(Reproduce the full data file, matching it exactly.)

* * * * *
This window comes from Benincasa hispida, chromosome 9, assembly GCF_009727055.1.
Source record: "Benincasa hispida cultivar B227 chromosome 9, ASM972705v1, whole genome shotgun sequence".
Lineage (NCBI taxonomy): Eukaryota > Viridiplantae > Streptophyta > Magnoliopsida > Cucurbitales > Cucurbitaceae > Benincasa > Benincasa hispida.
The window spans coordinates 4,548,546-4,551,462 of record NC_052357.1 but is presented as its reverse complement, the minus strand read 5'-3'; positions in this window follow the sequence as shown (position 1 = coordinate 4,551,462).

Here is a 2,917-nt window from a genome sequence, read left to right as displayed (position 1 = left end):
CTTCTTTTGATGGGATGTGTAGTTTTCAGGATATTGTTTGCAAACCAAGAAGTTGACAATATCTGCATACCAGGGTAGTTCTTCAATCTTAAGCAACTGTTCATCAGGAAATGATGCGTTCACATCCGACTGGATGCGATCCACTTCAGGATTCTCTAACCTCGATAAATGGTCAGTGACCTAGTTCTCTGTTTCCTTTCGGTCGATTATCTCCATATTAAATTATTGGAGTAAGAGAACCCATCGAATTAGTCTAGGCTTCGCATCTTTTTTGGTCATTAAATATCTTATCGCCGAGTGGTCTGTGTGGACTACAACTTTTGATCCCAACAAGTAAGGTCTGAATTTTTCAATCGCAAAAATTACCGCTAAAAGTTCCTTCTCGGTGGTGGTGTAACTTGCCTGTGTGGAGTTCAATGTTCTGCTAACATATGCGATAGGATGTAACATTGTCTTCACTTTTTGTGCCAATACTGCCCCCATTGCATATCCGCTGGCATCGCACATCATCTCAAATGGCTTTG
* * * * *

This window comes from Benincasa hispida, chromosome 9, assembly GCF_009727055.1.
Source record: "Benincasa hispida cultivar B227 chromosome 9, ASM972705v1, whole genome shotgun sequence".
Lineage (NCBI taxonomy): Eukaryota > Viridiplantae > Streptophyta > Magnoliopsida > Cucurbitales > Cucurbitaceae > Benincasa > Benincasa hispida.
The window spans coordinates 4,548,546-4,551,462 of record NC_052357.1 but is presented as its reverse complement, the minus strand read 5'-3'; positions in this window follow the sequence as shown (position 1 = coordinate 4,551,462).

Here is a 2,917-nt window from a genome sequence, read left to right as displayed (position 1 = left end):
CTTCTTTTGATGGGATGTGTAGTTTTCAGGATATTGTTTGCAAACCAAGAAGTTGACAATATCTGCATACCAGGGTAGTTCTTCAATCTTAAGCAACTGTTCATCAGGAAATGATGCGTTCACATCCGACTGGATGCGATCCACTTCAGGATTCTCTAACCTCGATAAATGGTCAGTGACCTAGTTCTCTGTTTCCTTTCGGTCGATTATCTCCATATTAAATTATTGGAGTAAGAGAACCCATCGAATTAGTCTAGGCTTCGCATCTTTTTTGGTCATTAAATATCTTATCGCCGAGTGGTCTGTGTGGACTACAACTTTTGATCCCAACAAGTAAGGTCTGAATTTTTCAATCGCAAAAATTACCGCTAAAAGTTCCTTCTCGGTGGTGGTGTAACTTGCCTGTGTGGAGTTCAATGTTCTGCTAACATATGCGATAGGATGTAACATTGTCTTCACTTTTTGTGCCAATACTGCCCCCATTGCATATCCGCTGGCATCGCACATCATCTCAAATGGCTTTG